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Super Bowl LIV Ad Review: The Chiefs Win By Taking Risks, But Advertisers Play It Safe Again

The big game was meandering a bit until the fourth quarter. We witnessed a safe first half of football offensively, resulting in just the fourth halftime tie in 54 games. The second half featured more risk taking, capped by a fourth quarter that saw the Kansas City Chiefs erase a 10-point deficit in the final 9-minutes to secure a 31-20 victory and capture its second Super Bowl victory, 50 years after the first one.

Much like the game, the advertisers were pretty safe with their offerings. In fact, this is the third year in a row of generally unremarkable ads, lacking boldness or offering respite. We enter 2020 mired in an impeachment trial, whose ending was seemingly determined before it began, with the world just beginning to understand the coronavirus and how to contain it, with a declining stock market and continued concern about a weakening economy and potential recession, and with the first votes of the 2020 election just hours away as I post this article. Super Bowl ads in the Trump era have been uninspiring for the most part. In a nation that is as divided as ever, I long for the ads that remind people of what unites us and the brands who understand the platform they have, when two in three adults are watching the game, to define who they are and what they stand for rather than sell product. Once again, I believe advertisers missed a tremendous opportunity.

Unlike most Super Bowl ad reviews, this one doesn’t focus on identifying the funniest or most popular ad. Instead, my review draws attention to the commercials, companies and brands that align to a higher purpose of advocating on behalf of their key stakeholders—customers or employees—to bring their expertise and assets to bear to add value to society. For more on APCO’s perspective, check out our work in Five Acts of Corporate Advocacy, which examines how the best companies fulfill their role as a societal shareholder.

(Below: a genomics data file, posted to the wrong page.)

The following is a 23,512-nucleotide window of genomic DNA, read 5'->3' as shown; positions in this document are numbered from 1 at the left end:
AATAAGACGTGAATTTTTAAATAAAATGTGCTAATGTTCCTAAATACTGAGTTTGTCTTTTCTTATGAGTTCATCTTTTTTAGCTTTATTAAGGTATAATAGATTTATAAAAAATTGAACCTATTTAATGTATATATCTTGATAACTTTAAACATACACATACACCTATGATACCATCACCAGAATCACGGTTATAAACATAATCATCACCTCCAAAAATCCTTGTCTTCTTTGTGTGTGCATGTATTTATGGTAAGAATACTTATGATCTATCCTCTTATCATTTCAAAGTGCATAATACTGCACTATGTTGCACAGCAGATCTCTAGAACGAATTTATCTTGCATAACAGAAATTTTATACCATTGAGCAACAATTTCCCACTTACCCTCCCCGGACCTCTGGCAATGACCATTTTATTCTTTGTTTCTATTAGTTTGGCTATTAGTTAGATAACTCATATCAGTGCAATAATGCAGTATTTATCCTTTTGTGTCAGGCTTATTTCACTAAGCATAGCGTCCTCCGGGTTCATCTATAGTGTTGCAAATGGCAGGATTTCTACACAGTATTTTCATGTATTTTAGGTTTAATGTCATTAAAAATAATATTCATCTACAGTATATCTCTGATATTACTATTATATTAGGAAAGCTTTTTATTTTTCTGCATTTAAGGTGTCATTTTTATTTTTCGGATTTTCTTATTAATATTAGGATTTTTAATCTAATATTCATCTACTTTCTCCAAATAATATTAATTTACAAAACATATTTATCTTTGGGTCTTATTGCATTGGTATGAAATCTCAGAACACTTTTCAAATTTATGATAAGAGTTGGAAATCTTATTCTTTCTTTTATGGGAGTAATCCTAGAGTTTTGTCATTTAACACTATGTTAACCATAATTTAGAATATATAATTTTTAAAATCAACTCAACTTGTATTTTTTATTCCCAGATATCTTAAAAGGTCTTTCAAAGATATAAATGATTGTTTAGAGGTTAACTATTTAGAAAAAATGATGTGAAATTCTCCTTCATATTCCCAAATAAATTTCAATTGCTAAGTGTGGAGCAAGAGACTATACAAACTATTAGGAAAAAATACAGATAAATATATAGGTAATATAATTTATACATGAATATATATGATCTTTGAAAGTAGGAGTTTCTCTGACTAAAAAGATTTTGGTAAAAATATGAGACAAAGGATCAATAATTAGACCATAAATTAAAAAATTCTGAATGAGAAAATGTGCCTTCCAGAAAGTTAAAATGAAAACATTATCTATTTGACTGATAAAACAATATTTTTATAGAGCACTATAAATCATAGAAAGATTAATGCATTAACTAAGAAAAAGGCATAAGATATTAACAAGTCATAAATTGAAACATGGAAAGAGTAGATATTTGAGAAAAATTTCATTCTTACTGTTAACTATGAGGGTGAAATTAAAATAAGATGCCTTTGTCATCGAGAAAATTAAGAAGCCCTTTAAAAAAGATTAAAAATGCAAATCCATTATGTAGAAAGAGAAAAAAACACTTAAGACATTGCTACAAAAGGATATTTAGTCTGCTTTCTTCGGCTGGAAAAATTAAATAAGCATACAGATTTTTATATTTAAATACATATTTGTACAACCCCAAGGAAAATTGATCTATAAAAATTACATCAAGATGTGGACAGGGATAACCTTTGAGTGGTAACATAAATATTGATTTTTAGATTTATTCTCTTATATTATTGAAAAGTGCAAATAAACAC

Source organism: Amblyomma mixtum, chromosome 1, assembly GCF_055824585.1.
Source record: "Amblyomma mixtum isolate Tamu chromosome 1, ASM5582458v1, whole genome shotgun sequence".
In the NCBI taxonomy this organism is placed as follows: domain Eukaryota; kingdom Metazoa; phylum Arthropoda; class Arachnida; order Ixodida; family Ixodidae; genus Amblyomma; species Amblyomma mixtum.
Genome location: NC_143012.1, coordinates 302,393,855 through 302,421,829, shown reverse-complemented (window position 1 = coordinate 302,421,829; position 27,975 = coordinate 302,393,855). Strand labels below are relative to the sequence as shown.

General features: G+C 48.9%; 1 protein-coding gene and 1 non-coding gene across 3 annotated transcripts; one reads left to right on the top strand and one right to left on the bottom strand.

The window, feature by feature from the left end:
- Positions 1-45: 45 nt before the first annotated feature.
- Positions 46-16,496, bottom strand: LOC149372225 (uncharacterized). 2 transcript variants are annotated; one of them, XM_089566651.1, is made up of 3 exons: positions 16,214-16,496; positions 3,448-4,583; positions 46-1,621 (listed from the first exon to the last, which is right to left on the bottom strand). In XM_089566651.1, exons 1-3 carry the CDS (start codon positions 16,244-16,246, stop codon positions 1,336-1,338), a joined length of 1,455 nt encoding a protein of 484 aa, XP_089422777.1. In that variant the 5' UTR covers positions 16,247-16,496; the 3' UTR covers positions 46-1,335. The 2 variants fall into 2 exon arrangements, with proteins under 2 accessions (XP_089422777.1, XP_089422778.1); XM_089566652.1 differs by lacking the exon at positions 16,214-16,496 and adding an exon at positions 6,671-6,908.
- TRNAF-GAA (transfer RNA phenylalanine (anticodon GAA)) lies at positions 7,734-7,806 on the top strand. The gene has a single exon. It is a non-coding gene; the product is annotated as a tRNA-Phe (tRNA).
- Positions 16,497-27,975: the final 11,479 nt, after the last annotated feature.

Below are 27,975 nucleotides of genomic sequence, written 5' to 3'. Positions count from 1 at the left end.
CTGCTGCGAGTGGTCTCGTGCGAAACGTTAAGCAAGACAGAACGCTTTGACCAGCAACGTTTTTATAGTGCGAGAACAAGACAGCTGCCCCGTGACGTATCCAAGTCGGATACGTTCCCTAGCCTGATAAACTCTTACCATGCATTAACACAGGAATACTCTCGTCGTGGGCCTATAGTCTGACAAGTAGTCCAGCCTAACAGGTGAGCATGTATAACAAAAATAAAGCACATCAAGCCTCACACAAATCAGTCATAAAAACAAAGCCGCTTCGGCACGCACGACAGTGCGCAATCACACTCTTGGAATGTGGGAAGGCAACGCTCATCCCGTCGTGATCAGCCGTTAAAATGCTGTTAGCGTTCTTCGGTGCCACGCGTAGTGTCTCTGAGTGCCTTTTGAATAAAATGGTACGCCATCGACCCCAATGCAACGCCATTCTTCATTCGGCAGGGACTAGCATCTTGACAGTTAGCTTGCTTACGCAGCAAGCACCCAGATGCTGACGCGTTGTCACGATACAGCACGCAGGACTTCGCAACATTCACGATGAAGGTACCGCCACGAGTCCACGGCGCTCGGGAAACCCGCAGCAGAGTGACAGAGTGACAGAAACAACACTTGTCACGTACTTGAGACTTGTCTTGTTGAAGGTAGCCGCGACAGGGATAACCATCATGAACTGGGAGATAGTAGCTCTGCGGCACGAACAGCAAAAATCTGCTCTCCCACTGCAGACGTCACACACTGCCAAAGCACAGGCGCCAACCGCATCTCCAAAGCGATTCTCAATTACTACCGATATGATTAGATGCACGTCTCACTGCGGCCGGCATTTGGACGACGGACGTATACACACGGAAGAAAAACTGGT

The USA Today Ad Meter counts 62 ads during the game. The majority of them were pedestrian and forgettable. There was no laugh out loud ad, though some did bring a smile to my face (Jeep Groundhog Day, Hyundai Smaht Park and Doritos The Cool Ranch). But when it comes to advocacy and adding to societal value, this year there was again but a handful that rise to this level. It includes a perennial high-achieving brand, a life insurance company, technology company, telecom and retailer. Of the six ads I believe best showcase what it means to be a champion brand putting stakeholders first, five made the top 20 (one was #3) as judged by USA Today’s citizen Ad Raters and the sixth was ineligible as it wasn’t a true national ad.

The first commercial of the night to really draw me in is from New York Life. Its Love Takes Action ad examines the Ancient Greeks’ four words for love. The focus is on agápē, love as an action. I can relate to the boy shaving his head in solidarity with a friend as my own son did that as a college freshman hundreds of miles from his friend and home. It’s about what you do. It focuses on courage, sacrifice and strength. About getting it right. Well, this ad got it right, the subtle plug for New York Life, balanced by the role a life insurance company can play in helping people be good at life.

The Google ad, Loretta, drew me in with the plaintive piano notes and typing in the search bar. The power of Google to help a man remember his wife may strike some as creepy, but I see the utility of the device, particularly in a time of heightened awareness of memory-related illnesses. I’ll admit that as someone who visited Sitka this past summer and counts Casablanca as among my top three all-time favorite movies, I personally engaged with the ad. I loved the simplicity of the man’s ability to store memories and gain access to them as much as the story. It’s that aspect that puts its customer first and empowers him, and why I think a tech company can use its unique talents to add value to society.